the experimental loaf

I’m baking yesterday when my roommate and her boyfriend come home. “What are you making?” asks the boyfriend. “Just some bread,” I reply as if my transformational power over a few simple elements were no big deal. “Oh,” he answered, “that’s nice”–and then, as if to console me–“Sometimes I prefer homemade bread over the regular stuff; you know, for grilled cheese or something.” I stare at him. Nod with slightly pursed lips and ever-so-slightly knitted brows. Like you might if someone told you he just returned from a health convention on Jupiter.

Has he never tasted freshly-baked bread? Does he think that the only people who make bread are too poor to pick up a squishy loaf from the store? How sad to be ignorant of crisp, crackling crust and creamy, toothsome interiors with beautiful irregular crumb!

But I mean to report on my experiment. I didn’t soak the stone with the full two cups of water; I had a little over 1/3 of a cup left, and I splashed some on the counters. Regardless, the stone was damp through in places (mostly the center, where I tended to pour).

When I opened the oven door to slide in the dough, I wasn’t blasted with steam, but there was some. How much of the 1 and 1/2 (roughly {I’m a little math-challenged}) cups that I put in originally remained, I can’t say. I had hoped to get pictures of the oven once it heated to note any evidence of steam, but my roommate was making soup and I didn’t want to be too weird.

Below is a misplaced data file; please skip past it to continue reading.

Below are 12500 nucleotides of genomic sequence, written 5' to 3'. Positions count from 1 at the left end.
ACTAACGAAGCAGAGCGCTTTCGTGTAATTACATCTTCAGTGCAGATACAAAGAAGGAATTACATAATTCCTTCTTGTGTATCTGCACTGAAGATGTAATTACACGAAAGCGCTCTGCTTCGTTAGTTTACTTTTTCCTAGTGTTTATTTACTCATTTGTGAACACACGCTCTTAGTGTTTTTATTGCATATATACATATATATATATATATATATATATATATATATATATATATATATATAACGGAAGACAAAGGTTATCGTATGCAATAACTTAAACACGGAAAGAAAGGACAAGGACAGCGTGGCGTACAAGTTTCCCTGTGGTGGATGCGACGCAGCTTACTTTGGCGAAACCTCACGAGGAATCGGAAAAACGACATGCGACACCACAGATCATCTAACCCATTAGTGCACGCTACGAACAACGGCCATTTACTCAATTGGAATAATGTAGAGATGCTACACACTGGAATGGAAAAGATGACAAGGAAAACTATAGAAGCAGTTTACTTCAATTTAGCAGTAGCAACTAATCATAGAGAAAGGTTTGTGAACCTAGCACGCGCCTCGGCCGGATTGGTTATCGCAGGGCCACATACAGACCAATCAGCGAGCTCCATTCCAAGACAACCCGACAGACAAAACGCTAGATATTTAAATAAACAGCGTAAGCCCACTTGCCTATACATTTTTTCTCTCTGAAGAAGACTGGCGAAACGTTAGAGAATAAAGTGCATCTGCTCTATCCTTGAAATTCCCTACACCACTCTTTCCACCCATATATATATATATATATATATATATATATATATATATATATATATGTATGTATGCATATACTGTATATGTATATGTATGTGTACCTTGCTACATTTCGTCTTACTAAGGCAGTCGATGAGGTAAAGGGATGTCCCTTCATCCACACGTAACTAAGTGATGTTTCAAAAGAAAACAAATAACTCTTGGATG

{“Hey could I just look at the oven for a minute?” “Yeah, no problem. What are you looking for?” me, crouching in front of the oven, peering intently inside “I just want to see if it’s steamy in there.”}

As for bread results, I didn’t get a whole lot of oven spring, and the color wasn’t as golden red as it could have been. The crust could stand to be cracklier. It’s not bad, mind you; just not the best. I won’t give up on it yet, but next time, I’m going to use more water.

*If you make an attempt using this method, make sure to put the wet stone in a cold oven, then heat it. If you put a wet stone in a hot oven, the stone will likely break from the rapid water expansion. *

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About Chrissie Reinhart

Christian, wife, mother; striving to strive.
This entry was posted in Food, Musings, Projects and tagged , , . Bookmark the permalink.

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